Elemental Analysis Using the Spectroil Q100 Spectrometer

Using the time-tested technology of rotating disc electrode (RDE) atomic emission spectroscopy, the Spectroil RDE spectrometer performs wear debris analysis, a key analytical process of any oil analysis program. There are two models of the Spectroil RDE spectrometer available, namely the Spectroil M and the Spectroil Q100.

The Spectroil M is a portable version used in military applications as outlined by the DoD JOAP program (Figure 1). The Spectroil Q100 is a compact, benchtop system employed in commercial applications (Figure 2). Both variants are user-friendly and rapidly yield reliable results for additives, impurities and wear metals present in lubricants.

Spectroil M

Figure 1. Spectroil M

The Spectroil series is a proven technology for lubricant condition monitoring. The Spectroil series spectrometers have improved in terms of reliability and performance over the years, thanks to the advances in the optics and software algorithms.

Spectroil Q100

Figure 2. Spectroil Q100

Redesigned Optics

The optics are the heart of any optical emission spectrometer and play a key role in the limits of the sensitivity, repeatability and reproducibility of the instrument. The in-house fabrication of all the Spectroil optics enables Spectro Scientific to get complete control over the products and capabilities, thereby improving the performance and quality of the system.

Tables 1 and 2 summarize the repeatability and sensitivity of the new Spectroil optics calibrated using the commercial CS-24 program. The repeatability of the Spectroil optics at 10ppm surpasses the requirements of the ASTM D6595 standard.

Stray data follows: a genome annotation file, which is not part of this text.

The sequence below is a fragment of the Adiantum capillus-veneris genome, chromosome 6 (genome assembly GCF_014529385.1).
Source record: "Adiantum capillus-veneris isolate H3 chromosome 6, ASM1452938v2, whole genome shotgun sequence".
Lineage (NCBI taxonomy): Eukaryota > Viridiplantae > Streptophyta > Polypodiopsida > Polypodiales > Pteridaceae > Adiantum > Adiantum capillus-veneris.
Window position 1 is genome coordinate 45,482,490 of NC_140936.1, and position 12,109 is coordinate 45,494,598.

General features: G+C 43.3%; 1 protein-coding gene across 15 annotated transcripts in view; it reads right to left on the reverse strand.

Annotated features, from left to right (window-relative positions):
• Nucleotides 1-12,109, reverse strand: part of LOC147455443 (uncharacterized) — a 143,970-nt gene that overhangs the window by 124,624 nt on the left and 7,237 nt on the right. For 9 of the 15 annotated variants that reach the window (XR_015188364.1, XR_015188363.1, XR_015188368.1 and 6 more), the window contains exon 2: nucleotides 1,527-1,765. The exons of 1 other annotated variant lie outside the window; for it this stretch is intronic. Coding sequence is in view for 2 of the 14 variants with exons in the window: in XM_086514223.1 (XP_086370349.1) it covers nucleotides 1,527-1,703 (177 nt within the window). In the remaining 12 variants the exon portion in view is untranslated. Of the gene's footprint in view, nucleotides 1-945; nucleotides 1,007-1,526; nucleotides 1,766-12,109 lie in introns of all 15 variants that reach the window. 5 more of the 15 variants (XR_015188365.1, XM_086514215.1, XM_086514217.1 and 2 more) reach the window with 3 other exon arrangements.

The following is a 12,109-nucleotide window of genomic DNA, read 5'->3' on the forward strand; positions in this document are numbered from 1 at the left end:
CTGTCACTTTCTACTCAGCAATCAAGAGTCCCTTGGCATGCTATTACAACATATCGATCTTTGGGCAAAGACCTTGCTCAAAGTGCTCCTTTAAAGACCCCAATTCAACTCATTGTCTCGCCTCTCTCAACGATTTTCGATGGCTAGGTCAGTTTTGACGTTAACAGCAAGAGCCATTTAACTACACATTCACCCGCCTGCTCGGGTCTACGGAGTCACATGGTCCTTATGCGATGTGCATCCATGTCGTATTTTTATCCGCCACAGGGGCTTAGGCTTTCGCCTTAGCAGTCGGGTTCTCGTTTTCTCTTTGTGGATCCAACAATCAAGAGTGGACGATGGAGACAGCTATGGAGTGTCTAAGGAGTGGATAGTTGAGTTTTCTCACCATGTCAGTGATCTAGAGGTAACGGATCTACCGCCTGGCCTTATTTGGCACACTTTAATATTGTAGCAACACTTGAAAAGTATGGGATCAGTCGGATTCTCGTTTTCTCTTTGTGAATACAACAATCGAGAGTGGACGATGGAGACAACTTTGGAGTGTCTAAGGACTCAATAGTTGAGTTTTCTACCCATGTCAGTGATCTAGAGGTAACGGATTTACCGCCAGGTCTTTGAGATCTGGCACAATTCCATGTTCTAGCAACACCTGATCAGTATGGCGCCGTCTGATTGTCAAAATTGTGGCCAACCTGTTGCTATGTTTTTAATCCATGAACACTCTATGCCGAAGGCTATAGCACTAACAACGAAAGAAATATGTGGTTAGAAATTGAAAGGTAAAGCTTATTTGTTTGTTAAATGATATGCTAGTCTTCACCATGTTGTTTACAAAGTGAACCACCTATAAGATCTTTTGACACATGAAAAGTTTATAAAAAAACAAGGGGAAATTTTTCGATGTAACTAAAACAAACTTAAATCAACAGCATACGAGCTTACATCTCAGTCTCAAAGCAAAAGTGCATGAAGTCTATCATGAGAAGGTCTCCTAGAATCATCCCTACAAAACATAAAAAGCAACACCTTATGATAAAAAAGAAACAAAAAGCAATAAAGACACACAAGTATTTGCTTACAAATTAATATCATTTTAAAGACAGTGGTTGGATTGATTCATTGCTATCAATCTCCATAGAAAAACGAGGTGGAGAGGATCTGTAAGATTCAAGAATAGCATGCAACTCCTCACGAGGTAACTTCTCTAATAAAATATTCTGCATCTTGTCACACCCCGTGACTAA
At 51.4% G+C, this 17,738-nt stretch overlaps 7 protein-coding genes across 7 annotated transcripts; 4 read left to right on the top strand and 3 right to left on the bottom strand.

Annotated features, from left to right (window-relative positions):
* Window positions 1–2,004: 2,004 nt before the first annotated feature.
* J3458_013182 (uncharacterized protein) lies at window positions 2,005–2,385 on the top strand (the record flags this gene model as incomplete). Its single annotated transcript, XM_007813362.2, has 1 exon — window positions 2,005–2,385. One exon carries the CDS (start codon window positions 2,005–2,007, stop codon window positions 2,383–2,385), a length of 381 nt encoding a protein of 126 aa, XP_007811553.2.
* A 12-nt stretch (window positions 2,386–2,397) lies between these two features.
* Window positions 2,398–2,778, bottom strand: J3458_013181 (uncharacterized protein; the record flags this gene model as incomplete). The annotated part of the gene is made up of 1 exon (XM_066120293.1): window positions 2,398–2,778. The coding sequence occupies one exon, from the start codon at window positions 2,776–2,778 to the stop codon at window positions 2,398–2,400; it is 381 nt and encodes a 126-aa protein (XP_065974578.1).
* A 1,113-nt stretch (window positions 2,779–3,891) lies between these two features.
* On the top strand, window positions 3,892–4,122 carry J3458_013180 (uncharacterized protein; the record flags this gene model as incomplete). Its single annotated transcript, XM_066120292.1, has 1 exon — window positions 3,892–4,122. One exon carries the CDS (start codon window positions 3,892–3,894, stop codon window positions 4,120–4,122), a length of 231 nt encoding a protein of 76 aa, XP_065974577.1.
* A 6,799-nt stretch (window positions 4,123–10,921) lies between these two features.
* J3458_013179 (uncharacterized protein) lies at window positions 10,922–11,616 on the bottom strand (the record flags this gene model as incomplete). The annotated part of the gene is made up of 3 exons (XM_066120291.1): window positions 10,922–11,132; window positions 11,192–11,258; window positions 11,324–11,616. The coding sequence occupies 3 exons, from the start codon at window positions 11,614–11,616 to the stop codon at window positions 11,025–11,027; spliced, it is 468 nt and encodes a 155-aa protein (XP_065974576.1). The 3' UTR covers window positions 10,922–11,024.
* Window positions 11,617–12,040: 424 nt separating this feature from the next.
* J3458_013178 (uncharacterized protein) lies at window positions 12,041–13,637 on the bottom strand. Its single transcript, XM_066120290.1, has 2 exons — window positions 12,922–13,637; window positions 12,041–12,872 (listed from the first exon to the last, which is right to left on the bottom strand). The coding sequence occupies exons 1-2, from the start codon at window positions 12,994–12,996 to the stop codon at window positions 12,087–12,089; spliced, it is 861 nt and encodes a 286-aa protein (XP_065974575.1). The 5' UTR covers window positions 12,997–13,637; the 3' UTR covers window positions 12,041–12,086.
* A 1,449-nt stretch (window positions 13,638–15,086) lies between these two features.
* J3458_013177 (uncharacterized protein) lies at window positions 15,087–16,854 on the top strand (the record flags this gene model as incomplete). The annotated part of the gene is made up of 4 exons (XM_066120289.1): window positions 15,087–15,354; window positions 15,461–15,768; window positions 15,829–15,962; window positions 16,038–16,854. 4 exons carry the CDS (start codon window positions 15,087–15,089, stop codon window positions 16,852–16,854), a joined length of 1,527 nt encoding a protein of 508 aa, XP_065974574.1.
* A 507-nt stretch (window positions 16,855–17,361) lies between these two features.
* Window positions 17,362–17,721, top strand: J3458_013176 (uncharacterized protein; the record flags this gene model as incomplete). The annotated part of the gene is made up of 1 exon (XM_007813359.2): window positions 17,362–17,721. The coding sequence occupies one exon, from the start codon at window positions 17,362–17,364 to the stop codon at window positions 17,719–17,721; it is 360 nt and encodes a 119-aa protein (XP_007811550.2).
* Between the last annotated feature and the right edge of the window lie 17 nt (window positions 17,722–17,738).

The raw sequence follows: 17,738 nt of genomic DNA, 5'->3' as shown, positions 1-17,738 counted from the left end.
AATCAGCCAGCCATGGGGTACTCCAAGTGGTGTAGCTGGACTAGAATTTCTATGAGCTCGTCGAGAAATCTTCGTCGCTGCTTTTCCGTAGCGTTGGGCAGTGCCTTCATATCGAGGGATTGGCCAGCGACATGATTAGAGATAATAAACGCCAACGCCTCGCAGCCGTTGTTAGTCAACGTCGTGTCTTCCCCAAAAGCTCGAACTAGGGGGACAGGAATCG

The reasons behind this superior performance of the Spectroil optics include the design of the optics, the in-house, reliable fabrication of the optics and the software employed for interpretation of results.

Table 1. Repeatability (typical) of 10ppm listed by element

ELEMENT REPEATABLITY AT 10 PPM (PPM)
Ni 0.3
Cr
Cu
V
Ti
K 0.4
Fe
Mo
Mn
Al
Ca
Na
Mg
Si 0.5
Zn
B 0.6
Pb

Table 2. Typical LODs (ppm, 3σ) listed by element for the commercial program

ELEMENT LOD (PPM)
K 0.03
Ag 0.04
Cu 0.05
Ba 0.06
Ca 0.07
Mg 0.10
Ti 0.12
Cr 0.14
Mn 0.15
B 0.22
Zn 0.25
Fe 0.40
Al 0.46
V 0.50
Ni 0.54
Si 0.57
Mo 0.78
Pb 1.64
Sn 2.01
P 4.28

Redesigned Data Processing

The Spectroil is a smarter instrument, thanks to the use of a peak search algorithm. Since the Spectroil is generally used in non-ideal laboratory environments, the changes in conditions such as altitude, humidity and temperature can cause the analytical peaks of each element to shift slightly on the CCD array.

This shifting of the peaks from their expected location leads to a "drift" of the standardization of the device (Figure 3). As a result, customers using the transportable Spectroil M under dynamic operating conditions have to run multiple profiles in a day.

Raw Spectroil data for Na line 588.995 at several operating temperatures.